REYDMAN v. PARADISE II RESORTS INC

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Anna REYDMAN, respondent, v. PARADISE II RESORTS, INC., appellant.

Decided: December 10, 2014

RANDALL T. ENG, P.J., JEFFREY A. COHEN, SYLVIA O. HINDS–RADIX, and HECTOR D. LaSALLE, JJ. Mintzer Sarowitz Zeris Ledva & Meyers LLP, New York, N.Y. (Thomas G. Darmody and Bradley Levien of counsel), for appellant. Novo Law Firm, P.C., New York, N.Y. (Ilya Novofastovsky of counsel), for respondent.

In an action, inter alia, to recover damages for personal injuries, the defendant appeals, as limited by its brief, from so much of an order of the Supreme Court, Kings County (Graham, J.), dated July 8, 2013, as denied its cross motion for summary judgment dismissing the complaint.

ORDERED that the order is affirmed insofar as appealed from, with costs.

The plaintiff allegedly sustained personal injuries when, during a power outage, she fell from an allegedly defective exterior staircase of a building owned by the defendant. The defendant cross-moved for summary judgment dismissing the complaint, and the Supreme Court denied the cross motion.

A landowner has a duty to maintain his or her premises in a reasonably safe manner (see Basso v. Miller, 40 N.Y.2d 233). “In order for a landowner to be liable in tort to a plaintiff who is injured as a result of an allegedly defective condition upon property, it must be established that a defective condition existed and that the landowner affirmatively created the condition or had actual or constructive notice of its existence” (Lezama v. 34–15 Parsons Blvd, LLC, 16 AD3d 560; see Friedman v. 1753 Realty Co., 117 AD3d 781).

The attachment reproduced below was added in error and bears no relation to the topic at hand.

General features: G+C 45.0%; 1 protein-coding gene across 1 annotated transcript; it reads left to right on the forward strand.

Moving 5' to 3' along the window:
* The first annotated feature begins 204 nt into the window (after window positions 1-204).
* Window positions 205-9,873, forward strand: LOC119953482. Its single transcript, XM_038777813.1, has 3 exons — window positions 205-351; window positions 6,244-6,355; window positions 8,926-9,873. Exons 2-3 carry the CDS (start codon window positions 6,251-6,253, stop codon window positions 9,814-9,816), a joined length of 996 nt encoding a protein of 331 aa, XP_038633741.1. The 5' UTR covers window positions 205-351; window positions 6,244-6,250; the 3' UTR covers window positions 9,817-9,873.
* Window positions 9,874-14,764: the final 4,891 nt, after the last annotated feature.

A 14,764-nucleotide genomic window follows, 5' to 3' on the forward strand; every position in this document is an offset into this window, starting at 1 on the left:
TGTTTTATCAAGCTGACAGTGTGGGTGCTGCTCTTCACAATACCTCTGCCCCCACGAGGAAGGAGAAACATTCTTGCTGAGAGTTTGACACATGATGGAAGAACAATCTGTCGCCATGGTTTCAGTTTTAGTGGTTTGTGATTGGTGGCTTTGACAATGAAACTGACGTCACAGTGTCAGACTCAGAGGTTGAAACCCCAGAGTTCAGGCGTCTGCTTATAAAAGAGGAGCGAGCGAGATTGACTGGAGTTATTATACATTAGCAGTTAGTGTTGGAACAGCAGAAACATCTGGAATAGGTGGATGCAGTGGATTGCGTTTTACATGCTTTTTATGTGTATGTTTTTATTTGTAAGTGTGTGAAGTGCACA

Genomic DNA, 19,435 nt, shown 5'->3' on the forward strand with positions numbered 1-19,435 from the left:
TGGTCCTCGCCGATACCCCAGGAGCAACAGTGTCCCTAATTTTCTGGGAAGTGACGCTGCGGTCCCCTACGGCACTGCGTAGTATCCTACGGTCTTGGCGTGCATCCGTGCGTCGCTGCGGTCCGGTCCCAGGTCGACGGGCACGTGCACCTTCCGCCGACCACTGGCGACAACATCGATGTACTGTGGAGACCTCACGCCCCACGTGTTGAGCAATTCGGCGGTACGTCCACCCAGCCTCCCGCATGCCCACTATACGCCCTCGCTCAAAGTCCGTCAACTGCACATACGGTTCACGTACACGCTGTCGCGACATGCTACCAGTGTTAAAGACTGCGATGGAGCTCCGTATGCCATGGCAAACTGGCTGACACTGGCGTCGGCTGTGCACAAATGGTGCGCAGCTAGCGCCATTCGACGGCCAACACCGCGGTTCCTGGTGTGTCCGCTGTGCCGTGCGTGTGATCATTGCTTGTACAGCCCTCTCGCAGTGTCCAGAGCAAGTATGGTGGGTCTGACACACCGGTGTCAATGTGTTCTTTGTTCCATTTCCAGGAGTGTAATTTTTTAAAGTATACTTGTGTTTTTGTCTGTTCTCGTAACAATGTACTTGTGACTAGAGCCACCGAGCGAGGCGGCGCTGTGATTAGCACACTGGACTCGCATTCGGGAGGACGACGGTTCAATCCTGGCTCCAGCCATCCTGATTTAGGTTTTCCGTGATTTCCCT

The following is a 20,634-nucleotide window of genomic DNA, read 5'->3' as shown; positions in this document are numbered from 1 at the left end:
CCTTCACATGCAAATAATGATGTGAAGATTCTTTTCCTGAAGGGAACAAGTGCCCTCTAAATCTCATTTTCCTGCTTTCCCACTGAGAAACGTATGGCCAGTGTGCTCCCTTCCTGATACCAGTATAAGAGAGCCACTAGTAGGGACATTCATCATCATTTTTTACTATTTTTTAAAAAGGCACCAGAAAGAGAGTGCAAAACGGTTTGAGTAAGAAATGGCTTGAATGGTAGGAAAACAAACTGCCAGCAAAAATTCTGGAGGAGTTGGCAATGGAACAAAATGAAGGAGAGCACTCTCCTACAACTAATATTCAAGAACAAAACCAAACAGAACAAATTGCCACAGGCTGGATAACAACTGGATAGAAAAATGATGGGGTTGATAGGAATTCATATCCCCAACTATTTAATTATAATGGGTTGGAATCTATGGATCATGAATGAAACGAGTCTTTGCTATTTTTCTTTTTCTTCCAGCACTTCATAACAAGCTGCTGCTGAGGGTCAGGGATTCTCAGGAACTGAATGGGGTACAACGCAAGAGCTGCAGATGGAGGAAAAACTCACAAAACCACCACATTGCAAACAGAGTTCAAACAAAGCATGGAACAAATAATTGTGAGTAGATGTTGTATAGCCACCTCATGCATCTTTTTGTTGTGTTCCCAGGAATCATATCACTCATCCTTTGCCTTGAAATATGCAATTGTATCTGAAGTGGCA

Here, the defendant initially contends that the subject staircase was not in a defective condition. However, it failed to establish its prima facie entitlement to judgment as a matter of law on that issue, as, in support of its cross motion, it submitted conflicting evidence as to whether the staircase was in a defective condition (see Hecht v. Saccoccio, 120 AD3d 474; Sahni v. Kitridge Realty Co., Inc., 114 AD3d 837, 838). In the alternative, the defendant argues that if the subject staircase was defective, it did not create the defect or have actual or constructive notice of it. However, it failed to meet its prima facie burden on this issue, as it submitted conflicting evidence as to whether it had constructive notice of the alleged defect (see Moore v. Great Atl. & Pac. Tea Co., Inc., 117 AD3d 695; Grizzell v. JQ Assoc., LLC, 110 AD3d 762; Gyokchyan v. City of New York, 106 AD3d 780; Bautista v. Kysor/Warren, 96 AD3d 982).

The defendant's remaining contentions are without merit.

As the defendant failed to establish its prima facie entitlement to judgment as a matter of law, we need not consider the sufficiency of the plaintiff's opposition papers (see Winegrad v. New York Univ. Med. Ctr., 64 N.Y.2d 851, 853). Accordingly, the Supreme Court properly denied the defendant's cross motion for summary judgment dismissing the complaint.

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